When Money Meets Meaning

Investing with your values is growing in popularity, but challenges remain.

Perspective Guest 01

It’s finally over! It’s an understatement to say that 2020 will go down as one of the most disruptive years in recent history. We have all been impacted by some combination of the pandemic, social unrest, business closures, personal losses, work-from-home strategies, hurricanes, competing narratives of the election season, and the stock market crash and dramatic rebound.

Navigating through 2020’s challenges was incredibly difficult, but the isolation provided an opportunity to reflect on what we value. We may have thought and continue to think about how we spend our time, how we treat others, and how we spend or invest our money.

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For many investors, that has meant an increased desire to align their investments with their values, focusing on corporations that exhibit good stewardship over ESG factors.

What is ESG?

Environmental, social and governance (ESG) factors are criteria that can be used in evaluating investments. They dovetail with many of the very issues we confronted in 2020 and will face in the future. Some examples of ESG criteria to assess a company’s stewardship include:

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• Environmental — issues regarding energy efficiency, climate change and water scarcity;

• Social — issues regarding employee relations, labor standards, community relations, customer and supplier relations, and gender and diversity;

• Governance — issues regarding appropriate oversight, board composition, governance best practices and executive pay.

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The assessment of ESG factors does not replace the time-tested financial analysis of company valuations, but it does inform our thinking, especially relating to risk assessment, and can serve as an important part of the decision-making process.

Some of these factors have previously been considered when assessing a company’s risks. Seen through the ESG lens, however, it is a more deliberative and broader evaluation of corporate activities. It is becoming a differentiator for investment selection.

Those interested in ESG may want to ensure that these factors are considered in their investments, while others may be drawn to investing in a growing number of ESG-themed investments on specific topics of importance to them.

What is its significance?

ESG was introduced with a 2005 report entitled, “Who Cares Wins: Connecting Financial Markets to a Changing World.” The thesis was that companies that perform well in these three areas could better manage risk and opportunities, foster sustainability and improve social outcomes, and the report laid the groundwork for ESG development. In 2006, the United Nations launched Principles for Responsible Investment (PRI), and currently more than 3,000 global financial institutions are signatories and committed to integrating ESG issues into their decision making.

Overall global assets under management at funds leveraging ESG data have increased to more than $40 trillion in 2020, as reported by research firm Opimas. ESG-themed strategies are also growing rapidly, with Morningstar reporting 400 new ESG strategies launched by funds in their investment universe in 2019, compared with 160 launched in 2016.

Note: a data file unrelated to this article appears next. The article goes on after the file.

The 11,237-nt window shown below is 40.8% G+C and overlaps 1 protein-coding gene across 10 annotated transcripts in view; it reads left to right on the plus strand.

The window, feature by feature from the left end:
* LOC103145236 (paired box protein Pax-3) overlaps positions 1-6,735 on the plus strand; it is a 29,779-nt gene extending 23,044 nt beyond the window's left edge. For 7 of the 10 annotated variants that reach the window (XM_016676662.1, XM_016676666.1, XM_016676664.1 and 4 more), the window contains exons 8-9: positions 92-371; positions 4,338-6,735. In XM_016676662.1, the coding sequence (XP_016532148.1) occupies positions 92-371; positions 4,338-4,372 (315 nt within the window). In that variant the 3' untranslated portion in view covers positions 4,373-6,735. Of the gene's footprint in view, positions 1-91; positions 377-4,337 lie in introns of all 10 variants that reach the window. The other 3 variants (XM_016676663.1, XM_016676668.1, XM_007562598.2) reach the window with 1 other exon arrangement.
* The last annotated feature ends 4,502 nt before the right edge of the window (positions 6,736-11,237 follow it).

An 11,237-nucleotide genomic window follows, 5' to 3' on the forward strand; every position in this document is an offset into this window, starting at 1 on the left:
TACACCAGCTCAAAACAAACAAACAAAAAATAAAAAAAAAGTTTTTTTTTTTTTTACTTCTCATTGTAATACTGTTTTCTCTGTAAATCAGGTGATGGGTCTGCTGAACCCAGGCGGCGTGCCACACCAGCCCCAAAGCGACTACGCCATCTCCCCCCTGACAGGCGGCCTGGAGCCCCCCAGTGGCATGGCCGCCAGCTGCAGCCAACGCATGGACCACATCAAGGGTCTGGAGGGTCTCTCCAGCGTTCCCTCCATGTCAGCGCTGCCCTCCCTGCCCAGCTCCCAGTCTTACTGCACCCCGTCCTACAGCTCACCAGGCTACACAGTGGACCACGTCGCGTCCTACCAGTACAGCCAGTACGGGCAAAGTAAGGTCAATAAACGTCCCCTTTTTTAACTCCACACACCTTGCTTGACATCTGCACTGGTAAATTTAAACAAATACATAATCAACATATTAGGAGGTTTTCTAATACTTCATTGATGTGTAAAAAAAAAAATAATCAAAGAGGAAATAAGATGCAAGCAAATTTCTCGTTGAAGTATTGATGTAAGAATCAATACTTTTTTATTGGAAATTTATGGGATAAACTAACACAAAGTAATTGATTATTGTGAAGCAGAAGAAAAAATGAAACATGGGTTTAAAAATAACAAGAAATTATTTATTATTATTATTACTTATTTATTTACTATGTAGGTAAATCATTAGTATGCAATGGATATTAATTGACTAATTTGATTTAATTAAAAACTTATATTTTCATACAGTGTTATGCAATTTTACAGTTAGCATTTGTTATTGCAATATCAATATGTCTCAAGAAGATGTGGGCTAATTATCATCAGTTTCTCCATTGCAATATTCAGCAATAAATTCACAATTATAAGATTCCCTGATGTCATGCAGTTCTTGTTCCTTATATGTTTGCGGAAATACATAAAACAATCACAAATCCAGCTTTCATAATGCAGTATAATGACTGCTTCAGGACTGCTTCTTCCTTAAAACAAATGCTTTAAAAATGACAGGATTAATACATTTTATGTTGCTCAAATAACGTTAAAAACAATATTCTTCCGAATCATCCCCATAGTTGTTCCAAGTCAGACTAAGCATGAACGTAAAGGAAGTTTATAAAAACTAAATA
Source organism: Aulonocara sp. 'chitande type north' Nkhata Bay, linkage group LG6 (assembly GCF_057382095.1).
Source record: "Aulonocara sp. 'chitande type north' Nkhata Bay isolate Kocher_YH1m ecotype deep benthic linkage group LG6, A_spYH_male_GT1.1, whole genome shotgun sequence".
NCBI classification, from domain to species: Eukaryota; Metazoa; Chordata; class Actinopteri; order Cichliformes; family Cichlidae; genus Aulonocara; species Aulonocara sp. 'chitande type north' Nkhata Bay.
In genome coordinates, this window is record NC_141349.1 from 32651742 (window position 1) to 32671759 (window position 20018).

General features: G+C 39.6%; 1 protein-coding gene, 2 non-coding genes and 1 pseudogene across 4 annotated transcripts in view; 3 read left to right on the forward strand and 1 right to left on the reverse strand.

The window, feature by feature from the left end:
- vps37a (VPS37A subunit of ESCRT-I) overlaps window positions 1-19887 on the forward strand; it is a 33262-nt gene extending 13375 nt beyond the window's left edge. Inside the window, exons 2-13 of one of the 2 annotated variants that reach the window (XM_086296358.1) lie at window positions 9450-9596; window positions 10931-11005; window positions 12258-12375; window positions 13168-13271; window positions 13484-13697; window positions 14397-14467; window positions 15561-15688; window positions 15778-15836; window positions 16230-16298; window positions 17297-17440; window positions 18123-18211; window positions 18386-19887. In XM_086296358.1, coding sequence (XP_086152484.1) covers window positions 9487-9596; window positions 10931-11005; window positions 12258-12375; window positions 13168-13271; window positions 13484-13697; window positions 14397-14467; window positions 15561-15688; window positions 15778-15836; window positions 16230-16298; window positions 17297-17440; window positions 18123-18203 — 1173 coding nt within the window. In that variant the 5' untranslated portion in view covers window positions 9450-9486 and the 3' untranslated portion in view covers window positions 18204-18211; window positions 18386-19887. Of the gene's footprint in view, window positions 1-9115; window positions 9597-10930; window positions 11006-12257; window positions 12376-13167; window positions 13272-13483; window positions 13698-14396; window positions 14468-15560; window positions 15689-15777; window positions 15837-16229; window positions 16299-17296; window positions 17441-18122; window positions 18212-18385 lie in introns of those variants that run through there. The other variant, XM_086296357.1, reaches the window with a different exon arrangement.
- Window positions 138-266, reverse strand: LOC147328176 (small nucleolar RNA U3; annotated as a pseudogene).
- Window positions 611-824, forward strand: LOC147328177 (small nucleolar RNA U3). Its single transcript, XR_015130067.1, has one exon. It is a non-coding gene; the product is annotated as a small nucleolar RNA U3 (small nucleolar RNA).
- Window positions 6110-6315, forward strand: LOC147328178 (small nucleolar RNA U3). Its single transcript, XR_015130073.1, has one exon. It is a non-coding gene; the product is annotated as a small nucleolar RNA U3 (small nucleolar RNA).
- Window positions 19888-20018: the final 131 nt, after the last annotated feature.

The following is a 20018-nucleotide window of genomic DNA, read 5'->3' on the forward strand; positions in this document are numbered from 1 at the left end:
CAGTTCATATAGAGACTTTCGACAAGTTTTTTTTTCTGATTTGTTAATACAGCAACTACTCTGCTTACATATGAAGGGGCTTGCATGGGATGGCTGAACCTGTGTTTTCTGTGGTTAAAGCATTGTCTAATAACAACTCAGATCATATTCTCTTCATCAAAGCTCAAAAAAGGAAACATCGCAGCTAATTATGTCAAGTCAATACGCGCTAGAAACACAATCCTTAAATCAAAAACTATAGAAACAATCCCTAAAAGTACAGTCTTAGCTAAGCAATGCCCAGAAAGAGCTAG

Perhaps the most compelling change is the focus on ESG matters by corporations and the institutional investors who hold the vast majority of their stock. ESG has developed into a topic of prominence and influence among investors, asset managers, rating agencies, boards of directors and the broader financial community. The Sustainability Accounting Standards Board (SASB) released standards for reporting and it is expected that the number of corporations voluntarily reporting will rise to 300 by next year. This is in addition to those reporting under the Global Reporting Initiative (GRI) standards.

What are the hurdles?

Despite the traction being gained by attention to ESG, there remain numerous challenges for the investor community that need to be addressed, such as:

• Disclosures are beginning to flow from corporations, yet there are no universally common standards, and reporting is voluntary.

• Disclosure standards for investment products (funds, ETFs) do not yet exist, although it is encouraging that the CFA Institute is currently developing a voluntary, global industry standard.

• Further requirements for disclosures will come at an administrative cost to corporations, which is yet to be quantified.

• Conflicts with fiduciary responsibilities have been questioned when considering non-pecuniary factors, as illustrated by the Department of Labor ruling on Oct. 30, 2020, regarding investment selections for ERISA retirement plans.

• Sufficient time has not passed to evaluate the long-term relative investment performance of including ESG factors in investment selection.

Yes, there is still important work to be done, but the growing number of interested investors suggests that consideration of ESG factors in evaluating investments is poised to be a significant trend for years to come. It’s an opportunity for people to bring together money and meaning. After the year we just experienced, many people are probably thinking it’s about time.


Perspective Guest 02

Suzanne T Mestayer is the managing principal at ThirtyNorth Investments, LLC. All investment strategies have the potential for profit or loss. ThirtyNorth Investments, LLC, is registered as an investment advisor with the SEC and only transacts business in states where it is properly registered, or is excluded or exempted from registration requirements.

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